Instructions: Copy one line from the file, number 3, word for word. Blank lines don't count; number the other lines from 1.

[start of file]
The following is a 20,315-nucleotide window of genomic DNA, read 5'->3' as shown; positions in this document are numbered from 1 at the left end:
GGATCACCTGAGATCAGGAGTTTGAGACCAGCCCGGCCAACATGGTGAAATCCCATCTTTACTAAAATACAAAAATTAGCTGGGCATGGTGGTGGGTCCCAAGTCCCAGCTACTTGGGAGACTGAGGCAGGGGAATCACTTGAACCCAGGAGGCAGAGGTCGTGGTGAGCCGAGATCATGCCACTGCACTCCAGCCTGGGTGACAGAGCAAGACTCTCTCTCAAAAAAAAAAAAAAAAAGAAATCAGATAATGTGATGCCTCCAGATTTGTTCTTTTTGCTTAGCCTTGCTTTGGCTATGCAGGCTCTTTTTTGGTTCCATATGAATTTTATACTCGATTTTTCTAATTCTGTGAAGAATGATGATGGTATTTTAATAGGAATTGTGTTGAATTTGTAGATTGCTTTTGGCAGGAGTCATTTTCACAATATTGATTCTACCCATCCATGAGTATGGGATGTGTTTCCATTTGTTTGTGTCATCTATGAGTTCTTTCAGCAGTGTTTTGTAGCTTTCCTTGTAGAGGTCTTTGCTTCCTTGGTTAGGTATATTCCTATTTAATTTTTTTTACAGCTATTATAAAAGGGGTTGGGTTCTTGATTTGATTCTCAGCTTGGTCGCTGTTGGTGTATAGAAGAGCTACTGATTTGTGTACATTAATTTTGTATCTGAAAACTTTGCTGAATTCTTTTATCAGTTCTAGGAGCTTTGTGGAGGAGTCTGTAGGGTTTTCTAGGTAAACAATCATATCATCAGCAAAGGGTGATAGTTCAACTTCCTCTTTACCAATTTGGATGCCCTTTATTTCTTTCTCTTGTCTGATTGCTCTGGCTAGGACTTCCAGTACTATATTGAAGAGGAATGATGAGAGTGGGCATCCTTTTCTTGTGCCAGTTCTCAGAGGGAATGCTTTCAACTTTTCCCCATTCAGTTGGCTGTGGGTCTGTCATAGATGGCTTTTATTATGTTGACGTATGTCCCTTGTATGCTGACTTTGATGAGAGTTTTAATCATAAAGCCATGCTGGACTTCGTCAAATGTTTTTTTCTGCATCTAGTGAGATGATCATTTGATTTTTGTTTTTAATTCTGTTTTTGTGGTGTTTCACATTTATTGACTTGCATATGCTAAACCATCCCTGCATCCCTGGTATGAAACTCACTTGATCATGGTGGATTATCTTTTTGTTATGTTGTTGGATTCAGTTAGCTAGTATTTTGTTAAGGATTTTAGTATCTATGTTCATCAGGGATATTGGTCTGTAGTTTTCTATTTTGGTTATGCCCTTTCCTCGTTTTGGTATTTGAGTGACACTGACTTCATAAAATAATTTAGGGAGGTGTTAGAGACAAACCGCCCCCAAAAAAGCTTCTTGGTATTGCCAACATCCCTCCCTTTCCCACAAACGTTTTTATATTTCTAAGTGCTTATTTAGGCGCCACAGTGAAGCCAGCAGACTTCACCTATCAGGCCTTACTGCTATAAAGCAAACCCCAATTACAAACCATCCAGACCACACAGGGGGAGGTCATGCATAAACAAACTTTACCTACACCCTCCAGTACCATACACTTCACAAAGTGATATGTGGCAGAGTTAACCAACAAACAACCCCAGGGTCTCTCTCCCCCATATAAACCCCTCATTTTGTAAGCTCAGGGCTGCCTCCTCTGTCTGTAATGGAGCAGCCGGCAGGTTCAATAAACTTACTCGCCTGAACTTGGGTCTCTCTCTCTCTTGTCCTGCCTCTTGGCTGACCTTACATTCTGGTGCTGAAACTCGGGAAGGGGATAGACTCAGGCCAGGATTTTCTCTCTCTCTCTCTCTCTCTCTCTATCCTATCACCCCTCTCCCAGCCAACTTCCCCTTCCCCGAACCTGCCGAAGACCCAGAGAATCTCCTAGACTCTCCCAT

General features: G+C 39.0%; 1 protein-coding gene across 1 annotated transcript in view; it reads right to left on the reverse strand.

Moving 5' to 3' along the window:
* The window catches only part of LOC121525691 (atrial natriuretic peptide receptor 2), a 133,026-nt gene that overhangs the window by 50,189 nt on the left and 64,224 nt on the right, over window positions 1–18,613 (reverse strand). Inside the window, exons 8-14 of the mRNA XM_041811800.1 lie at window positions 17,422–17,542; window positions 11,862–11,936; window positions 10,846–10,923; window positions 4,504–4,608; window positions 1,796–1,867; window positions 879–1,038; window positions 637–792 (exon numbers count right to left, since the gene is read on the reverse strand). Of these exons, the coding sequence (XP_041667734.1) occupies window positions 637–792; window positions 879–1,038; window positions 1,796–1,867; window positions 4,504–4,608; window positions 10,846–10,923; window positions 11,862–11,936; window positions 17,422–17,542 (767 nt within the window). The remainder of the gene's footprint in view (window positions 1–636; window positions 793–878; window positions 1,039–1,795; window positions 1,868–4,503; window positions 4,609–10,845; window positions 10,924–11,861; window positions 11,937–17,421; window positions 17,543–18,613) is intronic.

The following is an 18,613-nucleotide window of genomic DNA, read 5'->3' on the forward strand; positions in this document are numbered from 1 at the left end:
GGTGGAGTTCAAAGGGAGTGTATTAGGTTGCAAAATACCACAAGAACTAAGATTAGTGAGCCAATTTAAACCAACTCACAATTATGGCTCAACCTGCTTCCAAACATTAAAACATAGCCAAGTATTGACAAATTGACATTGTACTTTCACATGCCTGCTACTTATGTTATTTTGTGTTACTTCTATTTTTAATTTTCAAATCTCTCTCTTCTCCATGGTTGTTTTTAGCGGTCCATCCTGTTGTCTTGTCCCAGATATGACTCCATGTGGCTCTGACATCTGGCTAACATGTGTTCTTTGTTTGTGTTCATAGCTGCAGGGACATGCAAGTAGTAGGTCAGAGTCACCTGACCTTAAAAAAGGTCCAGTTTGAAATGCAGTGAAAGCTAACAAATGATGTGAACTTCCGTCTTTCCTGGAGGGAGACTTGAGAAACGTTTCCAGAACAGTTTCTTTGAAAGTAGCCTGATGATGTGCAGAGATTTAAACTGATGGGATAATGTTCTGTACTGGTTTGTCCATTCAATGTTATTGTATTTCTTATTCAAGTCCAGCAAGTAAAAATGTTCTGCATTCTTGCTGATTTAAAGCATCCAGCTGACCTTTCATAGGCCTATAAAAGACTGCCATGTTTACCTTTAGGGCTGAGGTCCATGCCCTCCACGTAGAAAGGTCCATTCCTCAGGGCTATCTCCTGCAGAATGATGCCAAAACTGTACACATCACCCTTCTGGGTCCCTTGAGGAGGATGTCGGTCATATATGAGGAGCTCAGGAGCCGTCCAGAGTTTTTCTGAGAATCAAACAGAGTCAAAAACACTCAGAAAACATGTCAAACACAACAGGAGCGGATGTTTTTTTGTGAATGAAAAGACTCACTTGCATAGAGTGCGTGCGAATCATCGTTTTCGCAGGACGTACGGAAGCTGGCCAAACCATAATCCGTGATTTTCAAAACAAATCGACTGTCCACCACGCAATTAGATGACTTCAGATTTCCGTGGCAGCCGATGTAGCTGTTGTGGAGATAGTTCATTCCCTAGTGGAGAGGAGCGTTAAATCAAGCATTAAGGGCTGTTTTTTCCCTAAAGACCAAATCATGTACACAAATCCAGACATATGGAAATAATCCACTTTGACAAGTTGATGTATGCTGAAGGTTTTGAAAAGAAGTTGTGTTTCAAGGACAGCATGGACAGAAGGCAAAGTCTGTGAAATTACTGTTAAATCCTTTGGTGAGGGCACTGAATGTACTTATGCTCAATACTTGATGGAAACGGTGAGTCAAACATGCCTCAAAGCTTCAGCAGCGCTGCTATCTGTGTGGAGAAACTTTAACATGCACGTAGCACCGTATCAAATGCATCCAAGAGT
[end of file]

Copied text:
General features: G+C 39.0%; 1 protein-coding gene across 1 annotated transcript in view; it reads right to left on the reverse strand.